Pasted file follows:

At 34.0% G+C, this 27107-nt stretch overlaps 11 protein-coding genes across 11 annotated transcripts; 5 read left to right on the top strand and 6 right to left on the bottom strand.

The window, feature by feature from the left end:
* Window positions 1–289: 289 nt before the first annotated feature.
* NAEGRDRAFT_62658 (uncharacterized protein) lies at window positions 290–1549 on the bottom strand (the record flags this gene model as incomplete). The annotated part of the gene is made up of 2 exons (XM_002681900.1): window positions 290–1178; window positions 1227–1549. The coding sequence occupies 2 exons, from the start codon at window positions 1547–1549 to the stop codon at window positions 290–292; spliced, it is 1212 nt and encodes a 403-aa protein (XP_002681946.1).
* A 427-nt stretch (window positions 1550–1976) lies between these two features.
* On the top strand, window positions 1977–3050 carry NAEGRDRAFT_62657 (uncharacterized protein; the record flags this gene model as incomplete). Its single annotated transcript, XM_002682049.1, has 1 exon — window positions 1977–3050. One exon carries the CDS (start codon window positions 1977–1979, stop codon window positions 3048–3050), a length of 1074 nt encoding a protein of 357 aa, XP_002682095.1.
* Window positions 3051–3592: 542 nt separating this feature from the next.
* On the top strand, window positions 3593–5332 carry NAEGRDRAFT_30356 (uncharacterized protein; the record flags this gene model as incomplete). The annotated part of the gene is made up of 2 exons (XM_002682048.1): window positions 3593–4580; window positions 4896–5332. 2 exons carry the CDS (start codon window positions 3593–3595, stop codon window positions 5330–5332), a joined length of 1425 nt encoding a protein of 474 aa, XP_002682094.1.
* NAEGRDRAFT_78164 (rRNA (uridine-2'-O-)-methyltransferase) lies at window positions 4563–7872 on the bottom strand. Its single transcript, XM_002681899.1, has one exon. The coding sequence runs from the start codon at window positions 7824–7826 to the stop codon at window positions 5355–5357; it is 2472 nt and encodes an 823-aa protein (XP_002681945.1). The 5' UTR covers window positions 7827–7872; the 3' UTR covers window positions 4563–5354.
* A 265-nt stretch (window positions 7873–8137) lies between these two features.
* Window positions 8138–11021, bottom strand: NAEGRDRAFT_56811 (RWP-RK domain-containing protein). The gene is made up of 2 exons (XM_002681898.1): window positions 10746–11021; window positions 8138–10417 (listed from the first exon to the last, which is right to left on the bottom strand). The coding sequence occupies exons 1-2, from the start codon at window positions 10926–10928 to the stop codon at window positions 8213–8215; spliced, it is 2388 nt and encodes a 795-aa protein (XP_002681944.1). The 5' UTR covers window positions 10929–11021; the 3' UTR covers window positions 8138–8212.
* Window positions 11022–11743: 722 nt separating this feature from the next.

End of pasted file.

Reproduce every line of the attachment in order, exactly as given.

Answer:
At 34.0% G+C, this 27107-nt stretch overlaps 11 protein-coding genes across 11 annotated transcripts; 5 read left to right on the top strand and 6 right to left on the bottom strand.

The window, feature by feature from the left end:
* Window positions 1–289: 289 nt before the first annotated feature.
* NAEGRDRAFT_62658 (uncharacterized protein) lies at window positions 290–1549 on the bottom strand (the record flags this gene model as incomplete). The annotated part of the gene is made up of 2 exons (XM_002681900.1): window positions 290–1178; window positions 1227–1549. The coding sequence occupies 2 exons, from the start codon at window positions 1547–1549 to the stop codon at window positions 290–292; spliced, it is 1212 nt and encodes a 403-aa protein (XP_002681946.1).
* A 427-nt stretch (window positions 1550–1976) lies between these two features.
* On the top strand, window positions 1977–3050 carry NAEGRDRAFT_62657 (uncharacterized protein; the record flags this gene model as incomplete). Its single annotated transcript, XM_002682049.1, has 1 exon — window positions 1977–3050. One exon carries the CDS (start codon window positions 1977–1979, stop codon window positions 3048–3050), a length of 1074 nt encoding a protein of 357 aa, XP_002682095.1.
* Window positions 3051–3592: 542 nt separating this feature from the next.
* On the top strand, window positions 3593–5332 carry NAEGRDRAFT_30356 (uncharacterized protein; the record flags this gene model as incomplete). The annotated part of the gene is made up of 2 exons (XM_002682048.1): window positions 3593–4580; window positions 4896–5332. 2 exons carry the CDS (start codon window positions 3593–3595, stop codon window positions 5330–5332), a joined length of 1425 nt encoding a protein of 474 aa, XP_002682094.1.
* NAEGRDRAFT_78164 (rRNA (uridine-2'-O-)-methyltransferase) lies at window positions 4563–7872 on the bottom strand. Its single transcript, XM_002681899.1, has one exon. The coding sequence runs from the start codon at window positions 7824–7826 to the stop codon at window positions 5355–5357; it is 2472 nt and encodes an 823-aa protein (XP_002681945.1). The 5' UTR covers window positions 7827–7872; the 3' UTR covers window positions 4563–5354.
* A 265-nt stretch (window positions 7873–8137) lies between these two features.
* Window positions 8138–11021, bottom strand: NAEGRDRAFT_56811 (RWP-RK domain-containing protein). The gene is made up of 2 exons (XM_002681898.1): window positions 10746–11021; window positions 8138–10417 (listed from the first exon to the last, which is right to left on the bottom strand). The coding sequence occupies exons 1-2, from the start codon at window positions 10926–10928 to the stop codon at window positions 8213–8215; spliced, it is 2388 nt and encodes a 795-aa protein (XP_002681944.1). The 5' UTR covers window positions 10929–11021; the 3' UTR covers window positions 8138–8212.
* Window positions 11022–11743: 722 nt separating this feature from the next.